Will Care For Disabled Kids Change If The ACA Is Repealed? Costs Could Go Way Up

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With the incoming Trump administration's promise to repeal and replace the Affordable Care Act, so-called Obamacare, many Americans are left to wonder what that might mean for their coverage, particularly for parents of kids with special needs. Will care for disabled kids change if the ACA is repealed? Many protections that benefit families with kids who have special medical needs could be rolled back.

Over the weekend, President-elect Trump gave an interview to the Washington Post, promising to provide "insurance for everybody" that will be "much less expensive" and require "much lower deductibles," according to NPR. But beyond those sound bites, there is little detail about a potential replacement available to the public.

As it stands, the Affordable Care Act, according to the Obama White House, offers some key protections to children with disabilities including: ending discrimination by insurance companies for pre-existing conditions; an end to lifetime dollar limits on care; a decrease in overall health care costs; the extension of coverage to disabled adults up to 26 years old; the expansion of resources for Aging and Disability Resource Centers (ARDCs); and more funding for Community Health Centers.

According to Business Insider, House Speaker Paul Ryan said there would be some elements of "repeal" and "replace" in the same bill, but the future of health care policy in America remains unclear.

Last week, the GOP-led House voted against amendments that would protect aspects of Obamacare including protections for people with pre-existing conditions, and letting adult kids stay on their parents' plan — two fundamental aspects that benefit families with disabled kids, according to ThinkProgress.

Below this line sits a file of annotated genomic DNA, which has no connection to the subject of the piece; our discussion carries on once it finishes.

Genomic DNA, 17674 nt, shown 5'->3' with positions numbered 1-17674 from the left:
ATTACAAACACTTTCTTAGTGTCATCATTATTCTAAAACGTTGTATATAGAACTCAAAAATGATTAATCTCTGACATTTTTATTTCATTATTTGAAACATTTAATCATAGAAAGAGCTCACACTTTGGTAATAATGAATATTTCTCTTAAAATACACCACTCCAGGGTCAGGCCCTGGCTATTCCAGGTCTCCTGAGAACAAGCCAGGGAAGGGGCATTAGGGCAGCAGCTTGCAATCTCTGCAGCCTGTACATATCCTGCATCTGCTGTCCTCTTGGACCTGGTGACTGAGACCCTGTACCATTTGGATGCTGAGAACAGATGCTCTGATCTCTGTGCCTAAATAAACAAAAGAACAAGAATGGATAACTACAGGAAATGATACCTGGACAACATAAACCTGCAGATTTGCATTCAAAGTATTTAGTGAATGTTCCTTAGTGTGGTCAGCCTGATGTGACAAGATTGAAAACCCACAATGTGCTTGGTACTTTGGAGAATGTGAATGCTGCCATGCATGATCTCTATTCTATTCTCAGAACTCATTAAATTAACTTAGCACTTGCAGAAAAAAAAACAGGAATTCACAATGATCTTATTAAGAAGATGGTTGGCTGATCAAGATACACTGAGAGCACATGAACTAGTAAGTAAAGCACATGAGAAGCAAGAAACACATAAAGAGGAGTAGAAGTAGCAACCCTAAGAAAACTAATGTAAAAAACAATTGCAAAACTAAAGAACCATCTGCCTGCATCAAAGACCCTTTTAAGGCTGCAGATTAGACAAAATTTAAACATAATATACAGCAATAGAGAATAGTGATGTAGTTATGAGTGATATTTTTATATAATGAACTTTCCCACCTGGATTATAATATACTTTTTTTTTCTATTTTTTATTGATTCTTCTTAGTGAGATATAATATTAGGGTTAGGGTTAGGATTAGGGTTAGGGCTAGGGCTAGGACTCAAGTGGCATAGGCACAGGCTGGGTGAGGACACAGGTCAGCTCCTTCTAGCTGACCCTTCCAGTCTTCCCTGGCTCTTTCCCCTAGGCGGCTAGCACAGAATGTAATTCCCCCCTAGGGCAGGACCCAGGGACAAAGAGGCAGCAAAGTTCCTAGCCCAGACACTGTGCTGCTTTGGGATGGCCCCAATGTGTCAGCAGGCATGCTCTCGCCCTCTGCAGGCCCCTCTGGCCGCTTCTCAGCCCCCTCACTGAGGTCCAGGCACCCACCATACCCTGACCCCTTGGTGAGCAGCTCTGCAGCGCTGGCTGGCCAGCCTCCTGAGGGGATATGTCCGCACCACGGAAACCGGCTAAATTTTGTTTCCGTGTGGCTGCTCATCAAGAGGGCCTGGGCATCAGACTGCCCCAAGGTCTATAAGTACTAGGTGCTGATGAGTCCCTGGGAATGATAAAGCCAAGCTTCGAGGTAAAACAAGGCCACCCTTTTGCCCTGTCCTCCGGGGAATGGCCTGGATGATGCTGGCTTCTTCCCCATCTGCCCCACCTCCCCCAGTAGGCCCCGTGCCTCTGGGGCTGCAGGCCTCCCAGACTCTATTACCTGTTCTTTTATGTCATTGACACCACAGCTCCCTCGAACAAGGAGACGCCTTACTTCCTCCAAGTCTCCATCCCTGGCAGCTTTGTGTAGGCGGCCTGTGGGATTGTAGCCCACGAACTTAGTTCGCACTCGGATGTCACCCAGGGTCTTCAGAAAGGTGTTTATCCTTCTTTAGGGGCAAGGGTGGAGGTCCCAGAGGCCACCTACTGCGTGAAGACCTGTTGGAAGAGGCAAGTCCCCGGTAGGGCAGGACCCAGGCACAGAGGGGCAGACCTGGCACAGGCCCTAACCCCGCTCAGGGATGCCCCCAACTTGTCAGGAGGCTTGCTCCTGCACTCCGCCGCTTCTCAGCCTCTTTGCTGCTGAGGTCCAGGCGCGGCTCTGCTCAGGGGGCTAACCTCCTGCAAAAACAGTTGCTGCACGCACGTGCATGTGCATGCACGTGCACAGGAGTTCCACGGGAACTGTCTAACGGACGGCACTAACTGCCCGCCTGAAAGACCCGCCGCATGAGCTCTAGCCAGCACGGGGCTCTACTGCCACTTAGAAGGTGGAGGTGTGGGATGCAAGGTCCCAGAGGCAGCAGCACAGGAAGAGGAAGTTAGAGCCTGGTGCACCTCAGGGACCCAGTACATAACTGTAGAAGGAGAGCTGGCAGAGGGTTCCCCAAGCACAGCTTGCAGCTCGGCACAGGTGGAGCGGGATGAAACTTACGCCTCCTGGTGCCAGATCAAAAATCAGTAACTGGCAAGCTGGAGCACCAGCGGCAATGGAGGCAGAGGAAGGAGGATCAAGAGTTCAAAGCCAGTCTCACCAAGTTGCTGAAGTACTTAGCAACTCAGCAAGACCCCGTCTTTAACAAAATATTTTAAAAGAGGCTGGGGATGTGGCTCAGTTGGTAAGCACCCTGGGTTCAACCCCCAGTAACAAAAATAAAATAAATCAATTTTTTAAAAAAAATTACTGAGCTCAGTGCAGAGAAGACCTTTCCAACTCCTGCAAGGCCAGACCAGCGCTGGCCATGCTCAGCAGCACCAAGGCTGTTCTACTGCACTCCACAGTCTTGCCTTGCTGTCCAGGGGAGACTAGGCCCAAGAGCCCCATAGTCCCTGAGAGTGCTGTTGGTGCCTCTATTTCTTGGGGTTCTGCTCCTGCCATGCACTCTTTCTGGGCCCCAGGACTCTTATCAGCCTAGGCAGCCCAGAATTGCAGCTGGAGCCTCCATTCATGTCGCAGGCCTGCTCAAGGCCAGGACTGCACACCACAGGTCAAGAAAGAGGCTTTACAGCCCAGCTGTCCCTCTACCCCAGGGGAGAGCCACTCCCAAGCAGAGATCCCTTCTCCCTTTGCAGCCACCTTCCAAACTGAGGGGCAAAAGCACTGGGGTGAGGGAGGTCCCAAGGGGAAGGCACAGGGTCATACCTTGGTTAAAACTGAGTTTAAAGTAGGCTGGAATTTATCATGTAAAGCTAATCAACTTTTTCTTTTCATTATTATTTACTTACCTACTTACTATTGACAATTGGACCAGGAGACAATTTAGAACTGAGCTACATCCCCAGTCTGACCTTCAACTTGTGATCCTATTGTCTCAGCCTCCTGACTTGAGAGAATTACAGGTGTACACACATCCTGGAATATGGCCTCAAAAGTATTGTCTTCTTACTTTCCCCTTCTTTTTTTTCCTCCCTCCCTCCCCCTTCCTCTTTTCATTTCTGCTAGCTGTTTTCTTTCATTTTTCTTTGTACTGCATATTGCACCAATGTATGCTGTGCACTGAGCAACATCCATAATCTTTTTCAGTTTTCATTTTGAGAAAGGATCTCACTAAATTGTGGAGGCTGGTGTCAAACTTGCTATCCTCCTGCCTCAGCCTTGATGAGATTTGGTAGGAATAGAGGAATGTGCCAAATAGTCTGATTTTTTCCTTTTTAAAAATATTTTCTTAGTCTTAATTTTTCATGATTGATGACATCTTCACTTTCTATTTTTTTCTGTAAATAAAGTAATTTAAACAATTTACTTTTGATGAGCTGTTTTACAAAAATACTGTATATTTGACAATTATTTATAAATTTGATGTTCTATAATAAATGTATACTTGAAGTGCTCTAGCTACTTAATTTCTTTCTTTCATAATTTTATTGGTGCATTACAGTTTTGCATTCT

On Friday, Speaker Ryan said this about Republican Congressional efforts to repeal and replace Obamacare, according to the Washington Post:

This is a critical first step toward delivering relief to Americans who are struggling under this law. Our goal is a truly patient-centered system, which means more options to choose from, lower costs and greater control over your coverage. And as we work to get there, we will make sure that there is a stable transition period so that people don't have the rug pulled out from under them.

During a Thursday CNN Town Hall, Ryan also said that Congress was gearing up to have a replacement in place within the first 100 days of a Trump administration.

The Los Angeles Times reported that GOP leaders, including Speaker Ryan have expressed an interest in making changes to programs like Medicare, which covers more than 50 million Americans who are elderly and disabled.

While what will be proposed to replace Obamacare is still unclear, one thing is undeniably true: parents with disabled kids need to pay attention to the upcoming health care debate and make their voices, and concerns, heard to their representatives and lawmakers.